Wednesday marked the 13th day this season of temperatures reaching 90 degrees or above in Boston, according to data collected by the National Weather Service.
The milestone comes relatively early in the year following multiple heat waves that have hit the Boston area.
On June 30, Boston hit 100 degrees for the first time in 10 years, smashing a previous record for the day, and the month as a whole was the hottest June ever recorded. The National Weather Service began recording local temperatures in 1871.
Though it’s only early July, Boston looks set to easily pass last year’s tally of 15 days of 90 degree temperatures or above. 1983 still holds first place for the most 90-degree days in Boston at 30.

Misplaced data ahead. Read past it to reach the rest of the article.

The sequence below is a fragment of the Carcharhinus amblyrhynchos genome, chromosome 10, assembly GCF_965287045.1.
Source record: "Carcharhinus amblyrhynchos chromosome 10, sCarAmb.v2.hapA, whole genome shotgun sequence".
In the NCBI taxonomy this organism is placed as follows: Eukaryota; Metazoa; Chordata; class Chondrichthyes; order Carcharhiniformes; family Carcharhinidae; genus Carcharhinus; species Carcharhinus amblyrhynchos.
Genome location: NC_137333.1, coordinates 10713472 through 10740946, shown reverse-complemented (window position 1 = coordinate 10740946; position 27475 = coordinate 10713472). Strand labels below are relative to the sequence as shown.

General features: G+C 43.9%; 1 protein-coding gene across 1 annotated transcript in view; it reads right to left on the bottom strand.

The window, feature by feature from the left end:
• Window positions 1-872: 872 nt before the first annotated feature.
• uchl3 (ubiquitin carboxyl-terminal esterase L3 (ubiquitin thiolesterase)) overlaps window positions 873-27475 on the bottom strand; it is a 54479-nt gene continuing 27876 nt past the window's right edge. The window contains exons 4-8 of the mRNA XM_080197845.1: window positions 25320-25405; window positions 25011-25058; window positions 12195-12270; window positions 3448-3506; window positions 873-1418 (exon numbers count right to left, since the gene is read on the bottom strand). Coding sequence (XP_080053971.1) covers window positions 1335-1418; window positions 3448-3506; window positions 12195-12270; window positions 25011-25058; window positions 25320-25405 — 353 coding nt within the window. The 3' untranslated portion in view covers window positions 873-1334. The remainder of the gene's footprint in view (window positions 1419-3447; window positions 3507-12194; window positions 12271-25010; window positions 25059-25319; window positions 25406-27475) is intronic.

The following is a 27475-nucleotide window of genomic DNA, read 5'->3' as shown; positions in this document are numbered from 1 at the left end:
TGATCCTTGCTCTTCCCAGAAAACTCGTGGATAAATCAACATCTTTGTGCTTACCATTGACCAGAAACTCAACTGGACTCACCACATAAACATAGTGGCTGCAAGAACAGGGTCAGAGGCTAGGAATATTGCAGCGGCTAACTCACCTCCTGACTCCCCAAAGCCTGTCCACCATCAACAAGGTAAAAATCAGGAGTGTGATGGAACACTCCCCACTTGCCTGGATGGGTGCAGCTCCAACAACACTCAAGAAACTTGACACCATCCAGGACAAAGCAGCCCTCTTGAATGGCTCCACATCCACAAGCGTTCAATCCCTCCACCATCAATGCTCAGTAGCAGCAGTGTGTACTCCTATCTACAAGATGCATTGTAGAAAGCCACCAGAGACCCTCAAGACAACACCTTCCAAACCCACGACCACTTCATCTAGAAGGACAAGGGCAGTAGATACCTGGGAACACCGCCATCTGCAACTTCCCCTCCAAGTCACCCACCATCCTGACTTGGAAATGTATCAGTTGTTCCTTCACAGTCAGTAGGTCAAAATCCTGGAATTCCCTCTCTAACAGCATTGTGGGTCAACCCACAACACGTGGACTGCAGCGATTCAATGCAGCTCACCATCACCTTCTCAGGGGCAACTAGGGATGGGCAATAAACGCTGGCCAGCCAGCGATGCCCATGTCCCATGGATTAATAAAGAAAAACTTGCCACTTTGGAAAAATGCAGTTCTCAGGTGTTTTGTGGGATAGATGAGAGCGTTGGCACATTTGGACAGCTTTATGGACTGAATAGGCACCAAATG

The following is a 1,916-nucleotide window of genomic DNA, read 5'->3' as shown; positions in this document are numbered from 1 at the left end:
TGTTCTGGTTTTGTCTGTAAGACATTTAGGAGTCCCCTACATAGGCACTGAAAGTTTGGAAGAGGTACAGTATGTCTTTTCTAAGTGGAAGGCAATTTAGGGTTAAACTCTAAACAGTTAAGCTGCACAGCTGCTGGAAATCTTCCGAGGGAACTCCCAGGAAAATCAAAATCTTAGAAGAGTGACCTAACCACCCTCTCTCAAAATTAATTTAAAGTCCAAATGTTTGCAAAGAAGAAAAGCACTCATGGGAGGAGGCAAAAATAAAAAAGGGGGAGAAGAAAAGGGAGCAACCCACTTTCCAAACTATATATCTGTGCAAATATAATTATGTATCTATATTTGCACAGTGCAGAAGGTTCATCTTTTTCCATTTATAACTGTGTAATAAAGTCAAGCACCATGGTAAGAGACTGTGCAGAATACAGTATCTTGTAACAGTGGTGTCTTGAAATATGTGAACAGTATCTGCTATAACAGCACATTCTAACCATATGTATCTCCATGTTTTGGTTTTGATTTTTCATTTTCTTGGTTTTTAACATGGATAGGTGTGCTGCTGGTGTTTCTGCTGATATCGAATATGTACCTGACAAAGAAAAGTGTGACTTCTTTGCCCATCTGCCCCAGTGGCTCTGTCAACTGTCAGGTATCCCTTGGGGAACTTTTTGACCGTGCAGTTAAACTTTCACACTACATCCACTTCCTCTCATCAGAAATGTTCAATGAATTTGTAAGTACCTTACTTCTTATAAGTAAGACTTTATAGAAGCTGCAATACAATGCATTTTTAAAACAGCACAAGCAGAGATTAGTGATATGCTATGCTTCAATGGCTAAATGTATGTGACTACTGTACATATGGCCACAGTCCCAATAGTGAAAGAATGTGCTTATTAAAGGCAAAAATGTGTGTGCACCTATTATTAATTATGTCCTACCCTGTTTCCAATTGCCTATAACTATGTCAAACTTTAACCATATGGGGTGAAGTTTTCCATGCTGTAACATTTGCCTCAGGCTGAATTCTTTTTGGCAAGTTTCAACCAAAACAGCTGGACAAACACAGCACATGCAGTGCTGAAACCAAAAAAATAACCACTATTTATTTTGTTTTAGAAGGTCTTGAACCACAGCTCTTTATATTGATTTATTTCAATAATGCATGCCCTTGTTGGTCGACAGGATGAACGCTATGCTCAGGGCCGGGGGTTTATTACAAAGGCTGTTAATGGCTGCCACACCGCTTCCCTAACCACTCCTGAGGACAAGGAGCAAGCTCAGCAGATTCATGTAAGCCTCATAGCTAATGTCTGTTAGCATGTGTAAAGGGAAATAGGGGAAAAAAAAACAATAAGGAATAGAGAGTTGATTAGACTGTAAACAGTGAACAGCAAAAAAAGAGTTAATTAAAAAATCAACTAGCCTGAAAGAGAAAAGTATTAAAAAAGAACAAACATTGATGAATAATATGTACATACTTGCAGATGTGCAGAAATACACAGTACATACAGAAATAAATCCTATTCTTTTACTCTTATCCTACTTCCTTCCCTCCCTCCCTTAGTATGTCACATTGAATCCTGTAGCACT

According to the Climate Projection Consensus, developed by the City of Boston and a team of the region’s top climate scientists, these hotter temperatures will increase in frequency as the effects of human-induced climate change become more apparent.
Temperatures in the northeastern United States have already increased by almost two degrees Fahrenheit between 1895 and 2011. According to the consensus, there may be as many as 40 days over 90 degrees by 2030 and 90 days by 2070 — nearly the entire summer.
In addition, heat waves will become more common, last longer, and be more intense. The City of Boston defines heat waves as “periods of three or more days above 90 degrees.” Heat waves are currently a leading cause of weather-related mortality in the United States.
Maria Elena Little Endara can be reached at email@example.com.